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Semantic versioning brings the follow approach:

  • MAJOR version when you make incompatible API changes
  • MINOR version when you add functionality in a backwards-compatible manner
  • PATCH version when you make backwards-compatible bug fixes

However a frontend project doesn't have an API, its doesn't break compatibility of usage, then, what the arguments to change the versions in frontends?

Please, sugestions.

1 Answer 1

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Proposal

Given the importance of the installation-requirements of an application to installer-users, I propose that semver be used to version end-user applications using the installation-requirements as the public API with installer-users as the consumers of this API. In practice, increment the:

• MAJOR version when you make incompatible API changes (e.g. installer-users have to modify their infrastructure (phone/tablet/PC/web-server/firewall config/etc) in some way),

• MINOR version when you add functionality in a backwards-compatible manner (e.g. passing additional data to an already-provisioned API or adding any end-user functionality that does not affect the installation-requirements), and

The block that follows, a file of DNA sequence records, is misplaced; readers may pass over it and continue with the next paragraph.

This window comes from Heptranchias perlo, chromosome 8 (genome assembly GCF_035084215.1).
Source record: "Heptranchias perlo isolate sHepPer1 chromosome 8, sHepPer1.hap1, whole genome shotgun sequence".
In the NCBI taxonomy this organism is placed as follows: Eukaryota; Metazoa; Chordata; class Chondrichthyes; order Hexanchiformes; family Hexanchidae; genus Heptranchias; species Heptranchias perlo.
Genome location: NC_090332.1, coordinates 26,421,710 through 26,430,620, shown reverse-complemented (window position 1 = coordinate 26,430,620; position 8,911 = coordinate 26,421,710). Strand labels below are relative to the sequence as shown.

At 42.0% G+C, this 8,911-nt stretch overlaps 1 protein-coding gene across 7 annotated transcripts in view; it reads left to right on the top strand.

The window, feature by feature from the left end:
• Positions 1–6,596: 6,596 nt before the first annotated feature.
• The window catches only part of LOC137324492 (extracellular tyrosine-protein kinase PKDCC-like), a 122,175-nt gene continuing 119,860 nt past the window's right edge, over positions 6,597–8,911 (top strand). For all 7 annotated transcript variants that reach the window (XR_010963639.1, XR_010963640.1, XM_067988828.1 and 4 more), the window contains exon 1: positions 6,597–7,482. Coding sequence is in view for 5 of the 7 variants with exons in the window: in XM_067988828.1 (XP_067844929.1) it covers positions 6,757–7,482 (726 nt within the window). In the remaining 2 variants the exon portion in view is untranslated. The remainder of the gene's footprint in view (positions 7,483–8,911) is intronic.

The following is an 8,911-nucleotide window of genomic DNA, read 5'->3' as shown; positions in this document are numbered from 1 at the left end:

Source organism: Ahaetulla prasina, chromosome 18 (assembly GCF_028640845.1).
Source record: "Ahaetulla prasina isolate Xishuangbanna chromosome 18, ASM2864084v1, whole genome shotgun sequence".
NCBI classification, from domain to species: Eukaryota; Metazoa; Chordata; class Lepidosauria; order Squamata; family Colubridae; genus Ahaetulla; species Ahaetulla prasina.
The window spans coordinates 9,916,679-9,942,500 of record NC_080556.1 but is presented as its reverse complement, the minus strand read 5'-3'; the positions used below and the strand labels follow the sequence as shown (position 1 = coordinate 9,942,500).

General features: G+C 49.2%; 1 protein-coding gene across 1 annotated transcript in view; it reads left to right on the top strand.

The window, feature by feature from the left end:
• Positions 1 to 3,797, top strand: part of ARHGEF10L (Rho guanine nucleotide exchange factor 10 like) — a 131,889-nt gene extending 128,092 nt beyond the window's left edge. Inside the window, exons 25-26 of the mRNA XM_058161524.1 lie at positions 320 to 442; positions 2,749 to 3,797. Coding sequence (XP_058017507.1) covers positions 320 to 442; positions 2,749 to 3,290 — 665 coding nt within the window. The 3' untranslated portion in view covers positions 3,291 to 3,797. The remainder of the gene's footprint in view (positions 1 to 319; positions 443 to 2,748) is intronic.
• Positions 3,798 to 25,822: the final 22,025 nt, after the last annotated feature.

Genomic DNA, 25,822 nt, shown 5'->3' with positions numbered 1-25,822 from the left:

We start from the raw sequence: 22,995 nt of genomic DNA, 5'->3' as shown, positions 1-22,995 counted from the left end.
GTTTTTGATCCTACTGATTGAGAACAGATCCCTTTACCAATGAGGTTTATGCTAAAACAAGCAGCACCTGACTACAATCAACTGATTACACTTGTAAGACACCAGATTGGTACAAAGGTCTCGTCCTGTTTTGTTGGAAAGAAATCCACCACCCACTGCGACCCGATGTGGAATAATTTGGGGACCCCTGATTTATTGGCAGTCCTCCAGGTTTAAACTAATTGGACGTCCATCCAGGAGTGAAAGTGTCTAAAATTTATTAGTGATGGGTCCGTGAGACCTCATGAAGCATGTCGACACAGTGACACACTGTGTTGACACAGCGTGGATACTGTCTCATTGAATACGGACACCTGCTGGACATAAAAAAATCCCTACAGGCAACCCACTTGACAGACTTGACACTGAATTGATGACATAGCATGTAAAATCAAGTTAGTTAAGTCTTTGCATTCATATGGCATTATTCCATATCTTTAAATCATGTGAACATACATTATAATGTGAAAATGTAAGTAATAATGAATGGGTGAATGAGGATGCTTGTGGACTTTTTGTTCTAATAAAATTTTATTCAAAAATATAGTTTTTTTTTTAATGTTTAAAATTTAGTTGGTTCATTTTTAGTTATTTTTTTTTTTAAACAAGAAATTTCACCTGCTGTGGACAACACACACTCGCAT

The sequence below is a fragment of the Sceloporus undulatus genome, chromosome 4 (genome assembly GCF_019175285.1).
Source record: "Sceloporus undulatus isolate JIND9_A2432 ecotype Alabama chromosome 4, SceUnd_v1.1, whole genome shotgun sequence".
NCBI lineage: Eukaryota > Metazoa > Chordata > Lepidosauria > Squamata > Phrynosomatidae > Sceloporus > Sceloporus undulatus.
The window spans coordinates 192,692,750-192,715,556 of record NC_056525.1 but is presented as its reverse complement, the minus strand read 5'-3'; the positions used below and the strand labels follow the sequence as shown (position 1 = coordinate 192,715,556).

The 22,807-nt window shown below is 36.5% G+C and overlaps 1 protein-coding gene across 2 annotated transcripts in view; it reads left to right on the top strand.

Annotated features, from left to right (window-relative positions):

• PATCH version when you make backwards-compatible bug fixes (e.g. fixing any end-user bug that does not affect the installation requirements).

By treating the installer-users as the consumers of an end-user application, and the installation-requirements as the public API, I believe that semver does make sense and is valuable as a communications mechanism for end-user applications.

https://medium.com/@u_glow/making-sense-of-semantic-versioning-for-end-user-software-applications-a3049d97478b

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    all the above is only valid for frontends that are installed. For Web Frontends its makes no sense, especially since the available version(s) are defined on server side. It would make more sense there to use something like Versioning by date and release.
    – SwissCoder
    Dec 1, 2021 at 9:02

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